The Progressive Conservatives have defeated the ruling Liberals and will form a majority government in New Brunswick.
The Tories took about 49 per cent of the popular support, the Liberals had 34.5 per cent and the NDP had about nine per cent.
Progressive Conservative Leader David Alward was elected in his Woodstock riding.
"Over the last two years, we've demonstrated to New Brunswickers that we wanted to put New Brunswickers first for a change and they respect that," Alward said as he got off his campaign bus.
"I'm humbled to be their premier."
David Alward was elected in Woodstock, a rural riding in western New Brunswick considered a Tory stronghold. He has held the seat since 1998.
Alward has become the first opposition leader to knock off a first-term New Brunswick premier. Focusing on leadership in the campaign, he tried to differentiate himself from Liberal Leader Shawn Graham.
The Tories vowed to halt the planned tax cuts on corporations and New Brunswickers earning more than $118,000. They also promised to create a government office to find areas to cut and reduce the public service with buyout packages.
Alward called himself a "consulter" and promised more public involvement in important government decisions.
Alward, a former human resources consultant, became PC leader in 2008, promising a new style of inclusive, less combative politics.
Under his leadership, the Tories took part in the Department of Social Development's poverty reduction working group process. Alward also tried to solicit questions directly from New Brunswickers for the daily question period, but that lasted one day because the Speaker ruled it out of order.
Alward served as minister of Agriculture, Fisheries and Aquaculture in the Bernard Lord government. He managed to avoid any big missteps as minister, but he ran into trouble in his riding over Lord's placement of a new $85-million hospital.
Instead of replacing the Woodstock Hospital, Lord put the new facility Waterville, on the border between Alward's riding and that of Dale Graham, the deputy premier at the time. Woodstock residents were furious, but Alward endorsed the move.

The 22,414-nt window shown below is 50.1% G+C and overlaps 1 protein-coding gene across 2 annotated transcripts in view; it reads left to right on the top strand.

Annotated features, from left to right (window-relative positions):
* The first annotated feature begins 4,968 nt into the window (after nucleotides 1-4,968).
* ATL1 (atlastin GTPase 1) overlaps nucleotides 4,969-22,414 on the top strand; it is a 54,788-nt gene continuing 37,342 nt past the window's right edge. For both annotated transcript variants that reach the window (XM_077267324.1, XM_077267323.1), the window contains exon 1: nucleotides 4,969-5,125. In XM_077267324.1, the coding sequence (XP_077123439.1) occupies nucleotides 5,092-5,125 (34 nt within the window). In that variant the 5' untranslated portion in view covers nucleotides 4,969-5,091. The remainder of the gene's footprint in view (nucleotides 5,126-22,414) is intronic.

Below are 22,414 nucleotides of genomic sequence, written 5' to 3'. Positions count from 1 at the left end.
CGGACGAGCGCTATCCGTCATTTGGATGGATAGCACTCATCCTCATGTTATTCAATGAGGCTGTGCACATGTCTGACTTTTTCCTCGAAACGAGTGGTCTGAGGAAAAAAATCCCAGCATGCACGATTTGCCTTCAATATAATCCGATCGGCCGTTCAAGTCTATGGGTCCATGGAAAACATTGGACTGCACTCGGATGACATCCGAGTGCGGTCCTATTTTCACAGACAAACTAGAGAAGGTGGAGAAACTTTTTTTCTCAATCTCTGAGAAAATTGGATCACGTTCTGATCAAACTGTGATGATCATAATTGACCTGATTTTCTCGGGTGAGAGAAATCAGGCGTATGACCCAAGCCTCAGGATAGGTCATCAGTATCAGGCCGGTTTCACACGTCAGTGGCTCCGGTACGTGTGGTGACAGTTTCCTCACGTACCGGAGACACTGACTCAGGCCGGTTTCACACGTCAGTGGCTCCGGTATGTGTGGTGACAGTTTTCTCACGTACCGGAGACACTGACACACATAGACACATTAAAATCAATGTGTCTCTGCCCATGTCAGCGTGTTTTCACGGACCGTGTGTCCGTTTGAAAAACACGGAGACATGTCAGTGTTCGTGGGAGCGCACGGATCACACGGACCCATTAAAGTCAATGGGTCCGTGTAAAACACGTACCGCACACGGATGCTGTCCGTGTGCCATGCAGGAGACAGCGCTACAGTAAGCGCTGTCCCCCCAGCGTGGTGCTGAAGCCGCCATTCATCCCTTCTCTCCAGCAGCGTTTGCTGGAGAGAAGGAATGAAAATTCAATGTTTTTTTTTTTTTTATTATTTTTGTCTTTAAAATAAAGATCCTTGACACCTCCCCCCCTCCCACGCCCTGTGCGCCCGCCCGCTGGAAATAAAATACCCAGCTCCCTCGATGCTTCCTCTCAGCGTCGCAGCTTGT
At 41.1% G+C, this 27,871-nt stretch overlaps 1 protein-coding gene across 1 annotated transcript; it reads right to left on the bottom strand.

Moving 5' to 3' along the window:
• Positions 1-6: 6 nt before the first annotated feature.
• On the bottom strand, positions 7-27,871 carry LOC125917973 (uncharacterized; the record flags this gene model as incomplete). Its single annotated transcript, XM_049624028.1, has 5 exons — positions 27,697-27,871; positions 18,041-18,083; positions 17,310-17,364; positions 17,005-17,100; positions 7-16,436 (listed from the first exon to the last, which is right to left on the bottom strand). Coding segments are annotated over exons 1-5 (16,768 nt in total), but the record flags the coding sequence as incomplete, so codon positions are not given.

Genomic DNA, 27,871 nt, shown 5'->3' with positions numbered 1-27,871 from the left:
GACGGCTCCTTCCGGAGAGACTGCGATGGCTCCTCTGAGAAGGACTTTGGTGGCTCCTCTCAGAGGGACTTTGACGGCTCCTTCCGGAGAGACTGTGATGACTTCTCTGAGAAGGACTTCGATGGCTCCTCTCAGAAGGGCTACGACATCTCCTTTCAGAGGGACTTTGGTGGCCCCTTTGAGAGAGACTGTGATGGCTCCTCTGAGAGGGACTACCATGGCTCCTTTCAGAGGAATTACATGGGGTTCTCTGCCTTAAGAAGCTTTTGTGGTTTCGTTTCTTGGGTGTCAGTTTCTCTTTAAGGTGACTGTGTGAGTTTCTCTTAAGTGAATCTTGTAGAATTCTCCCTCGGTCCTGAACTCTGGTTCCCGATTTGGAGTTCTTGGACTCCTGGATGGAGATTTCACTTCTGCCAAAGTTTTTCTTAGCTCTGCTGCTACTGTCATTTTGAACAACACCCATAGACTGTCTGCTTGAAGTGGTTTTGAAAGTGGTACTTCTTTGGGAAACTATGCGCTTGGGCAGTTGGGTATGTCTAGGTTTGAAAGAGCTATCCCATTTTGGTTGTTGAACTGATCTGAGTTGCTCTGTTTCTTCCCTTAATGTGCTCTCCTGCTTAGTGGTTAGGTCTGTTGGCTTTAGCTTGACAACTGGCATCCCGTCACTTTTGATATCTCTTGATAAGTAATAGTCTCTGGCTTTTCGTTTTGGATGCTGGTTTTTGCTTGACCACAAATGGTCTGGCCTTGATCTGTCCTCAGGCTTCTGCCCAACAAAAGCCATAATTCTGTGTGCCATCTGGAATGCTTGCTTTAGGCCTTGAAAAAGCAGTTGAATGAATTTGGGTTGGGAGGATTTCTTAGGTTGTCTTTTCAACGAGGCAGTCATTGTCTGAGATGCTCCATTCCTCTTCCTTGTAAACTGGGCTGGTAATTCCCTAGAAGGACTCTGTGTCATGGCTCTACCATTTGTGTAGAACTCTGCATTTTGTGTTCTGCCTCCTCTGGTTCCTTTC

Alward called it the "most difficult" issue he faced as MLA.
Alward told his hometown crowd that he had already spoken with Liberal Leader Shawn Graham and they agreed to put in place an orderly transition of government.
With his voice straining, the Tory leader kept his promise to include citizens in the decision-making process.
"You have put your faith in me and the excellent team of Progressive Conservatives candidates in all regions of the province. I can assure you tonight I will not let you down," Alward said.
"My commitment tonight is that I will consult you and I will consider you in all that we will do. I will govern with integrity and common sense."
Although his Liberals lost provincewide, Graham was re-elected in his riding of Kent, which he has held since a 1998 byelection.
Graham told a crowd of supporters in Rexton that he does not anticipate that he will stay on as leader of the Liberals.
"I do wish Mr. Alward well. He has a difficult job ahead of him. I have lived and breathed that job for the last four years," Graham said.
Graham took full responsibility for the stunning electoral defeat.
Prime Minister Stephen Harper called Alward on Monday night after the Tory government was projected.